Investigating the Effect of Blending MOOCs with Flipped Classroom on Engagement in Learning and Course Grades
Toward a Flipped Learning Approach to MOOCs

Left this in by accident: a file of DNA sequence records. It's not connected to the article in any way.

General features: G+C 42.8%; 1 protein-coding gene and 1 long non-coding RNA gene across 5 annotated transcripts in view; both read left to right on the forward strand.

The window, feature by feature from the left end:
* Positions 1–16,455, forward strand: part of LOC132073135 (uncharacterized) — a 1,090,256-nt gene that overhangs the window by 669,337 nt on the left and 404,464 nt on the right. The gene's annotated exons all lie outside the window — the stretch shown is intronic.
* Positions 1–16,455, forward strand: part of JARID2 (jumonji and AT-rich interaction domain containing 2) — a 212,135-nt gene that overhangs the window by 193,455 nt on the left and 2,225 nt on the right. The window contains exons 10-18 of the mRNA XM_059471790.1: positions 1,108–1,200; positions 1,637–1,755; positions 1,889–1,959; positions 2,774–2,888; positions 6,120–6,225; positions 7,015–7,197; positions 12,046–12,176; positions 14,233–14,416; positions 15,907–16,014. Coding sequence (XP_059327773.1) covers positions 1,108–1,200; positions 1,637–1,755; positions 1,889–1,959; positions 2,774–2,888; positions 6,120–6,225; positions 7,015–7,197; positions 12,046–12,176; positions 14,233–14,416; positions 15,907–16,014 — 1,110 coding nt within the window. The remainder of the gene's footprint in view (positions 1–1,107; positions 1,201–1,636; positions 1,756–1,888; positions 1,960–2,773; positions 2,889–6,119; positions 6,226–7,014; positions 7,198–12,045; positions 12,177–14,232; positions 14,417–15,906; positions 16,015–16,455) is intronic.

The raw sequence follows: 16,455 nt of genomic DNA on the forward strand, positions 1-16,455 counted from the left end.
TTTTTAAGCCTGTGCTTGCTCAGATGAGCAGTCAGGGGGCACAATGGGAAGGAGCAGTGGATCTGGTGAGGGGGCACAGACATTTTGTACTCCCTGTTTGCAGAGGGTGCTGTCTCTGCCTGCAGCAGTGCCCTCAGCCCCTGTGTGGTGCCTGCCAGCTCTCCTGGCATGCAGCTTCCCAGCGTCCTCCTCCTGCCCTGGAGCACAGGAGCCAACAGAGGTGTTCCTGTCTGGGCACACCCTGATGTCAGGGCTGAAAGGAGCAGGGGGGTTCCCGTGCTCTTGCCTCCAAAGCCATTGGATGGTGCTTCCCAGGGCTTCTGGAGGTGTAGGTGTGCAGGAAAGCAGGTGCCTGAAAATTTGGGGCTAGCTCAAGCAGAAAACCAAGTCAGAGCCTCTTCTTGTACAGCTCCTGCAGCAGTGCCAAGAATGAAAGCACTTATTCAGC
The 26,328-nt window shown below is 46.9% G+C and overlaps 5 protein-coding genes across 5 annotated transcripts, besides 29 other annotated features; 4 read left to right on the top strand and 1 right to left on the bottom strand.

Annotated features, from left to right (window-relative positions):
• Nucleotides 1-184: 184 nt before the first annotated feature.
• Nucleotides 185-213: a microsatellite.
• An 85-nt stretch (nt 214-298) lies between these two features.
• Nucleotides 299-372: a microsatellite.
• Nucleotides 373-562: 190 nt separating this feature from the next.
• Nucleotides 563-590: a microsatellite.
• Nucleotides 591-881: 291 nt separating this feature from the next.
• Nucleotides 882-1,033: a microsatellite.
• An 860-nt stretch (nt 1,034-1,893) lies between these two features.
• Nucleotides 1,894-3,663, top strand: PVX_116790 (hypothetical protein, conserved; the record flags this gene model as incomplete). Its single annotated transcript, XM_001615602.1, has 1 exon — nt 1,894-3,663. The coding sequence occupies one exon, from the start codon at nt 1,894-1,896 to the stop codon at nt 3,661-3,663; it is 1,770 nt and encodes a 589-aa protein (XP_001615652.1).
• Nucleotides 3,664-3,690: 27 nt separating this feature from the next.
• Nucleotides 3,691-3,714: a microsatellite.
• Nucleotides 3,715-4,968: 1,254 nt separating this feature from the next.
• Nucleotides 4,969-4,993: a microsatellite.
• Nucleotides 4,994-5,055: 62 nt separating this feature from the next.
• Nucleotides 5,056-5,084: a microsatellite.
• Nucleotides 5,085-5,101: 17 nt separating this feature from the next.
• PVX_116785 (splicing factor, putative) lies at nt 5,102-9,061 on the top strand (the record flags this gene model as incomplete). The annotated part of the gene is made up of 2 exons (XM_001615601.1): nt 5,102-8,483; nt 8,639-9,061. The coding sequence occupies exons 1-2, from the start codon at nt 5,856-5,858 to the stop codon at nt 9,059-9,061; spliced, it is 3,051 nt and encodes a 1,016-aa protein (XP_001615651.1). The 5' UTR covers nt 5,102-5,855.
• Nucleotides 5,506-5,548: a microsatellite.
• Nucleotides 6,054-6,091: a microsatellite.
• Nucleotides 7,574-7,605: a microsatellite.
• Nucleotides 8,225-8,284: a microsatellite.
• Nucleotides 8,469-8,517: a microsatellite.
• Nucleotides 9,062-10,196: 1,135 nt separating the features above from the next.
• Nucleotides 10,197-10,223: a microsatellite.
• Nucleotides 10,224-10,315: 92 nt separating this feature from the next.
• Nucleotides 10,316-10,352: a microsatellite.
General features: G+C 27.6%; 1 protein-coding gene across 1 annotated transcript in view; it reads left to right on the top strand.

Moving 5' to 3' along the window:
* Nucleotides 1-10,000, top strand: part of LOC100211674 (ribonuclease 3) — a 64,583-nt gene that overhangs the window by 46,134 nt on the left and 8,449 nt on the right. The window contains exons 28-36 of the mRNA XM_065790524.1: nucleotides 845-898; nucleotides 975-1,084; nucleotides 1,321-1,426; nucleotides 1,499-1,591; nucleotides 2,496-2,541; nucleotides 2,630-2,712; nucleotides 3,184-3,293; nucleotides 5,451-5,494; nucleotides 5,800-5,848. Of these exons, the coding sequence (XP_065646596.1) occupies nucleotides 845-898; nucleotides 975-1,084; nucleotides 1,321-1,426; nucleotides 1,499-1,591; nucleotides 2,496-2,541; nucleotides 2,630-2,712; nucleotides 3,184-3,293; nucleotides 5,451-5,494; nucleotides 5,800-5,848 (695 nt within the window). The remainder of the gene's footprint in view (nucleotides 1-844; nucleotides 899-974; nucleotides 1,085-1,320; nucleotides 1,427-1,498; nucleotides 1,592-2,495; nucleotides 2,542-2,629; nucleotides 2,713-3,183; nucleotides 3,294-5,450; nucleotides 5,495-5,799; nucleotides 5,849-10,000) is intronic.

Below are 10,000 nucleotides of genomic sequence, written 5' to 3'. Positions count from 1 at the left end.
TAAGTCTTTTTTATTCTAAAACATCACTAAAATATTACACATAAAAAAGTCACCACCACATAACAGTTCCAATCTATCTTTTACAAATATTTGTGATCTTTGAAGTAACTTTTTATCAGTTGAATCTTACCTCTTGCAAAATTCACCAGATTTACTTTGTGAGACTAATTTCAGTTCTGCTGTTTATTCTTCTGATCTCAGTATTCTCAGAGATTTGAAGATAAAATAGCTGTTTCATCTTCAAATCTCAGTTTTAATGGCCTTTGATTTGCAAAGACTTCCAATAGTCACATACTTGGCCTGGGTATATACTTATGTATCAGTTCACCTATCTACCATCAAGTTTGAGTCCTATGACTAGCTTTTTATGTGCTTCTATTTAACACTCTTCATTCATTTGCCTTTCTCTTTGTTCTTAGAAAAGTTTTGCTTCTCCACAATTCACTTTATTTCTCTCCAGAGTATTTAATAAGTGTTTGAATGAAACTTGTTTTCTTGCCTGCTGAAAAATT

Though MOOCs are usually used as stand-alone online courses, more and more instructors are using them to complement their traditional lectures, others are using them to flip their classrooms. This study investigates the impact of MOOCs-based flipped classroom on engagement in learning and course grades. This quasi-experimental study employed post-test only control group design. Participants of the study consisted of 155 pre-service teachers studying the undergraduate "EFL Teaching Methodology course at one of the universities in Egypt in the year 2018-2019. Participants were randomly assigned to either an experimental (flipped classroom) (N=78) or a control group (traditional) (N=77). Both groups were taught by the same instructor, the control group was taught in the traditional method, while the experimental group were required to enroll in two English Language Teaching MOOCs, assigned by the course instructor, and complete specific parts of each course, students had to watch videos, read articles, complete quizzes, and come to class prepared to discuss what they have read and watched, and complete in-class activities. Ten weeks later, the instrument of the study, Engagement Scale, was administered to both groups to assess their engagement in learning. Course grades were obtained from the instructor. Results showed that there were statistically significant differences in both engagement and course grades in favor of the experimental group (flipped classroom group). Using MOOCs to flip traditional courses is found to improve students' engagement and learning, this is because students were able to use limited class time to engage in higher‐level interactive learning activities. There is no fear that technology or video lectures will replace faculty, rather it can make their teaching more effective. Integrating MOOCs and flipped classroom can harness technology to radically redesign teaching and learning experiences.
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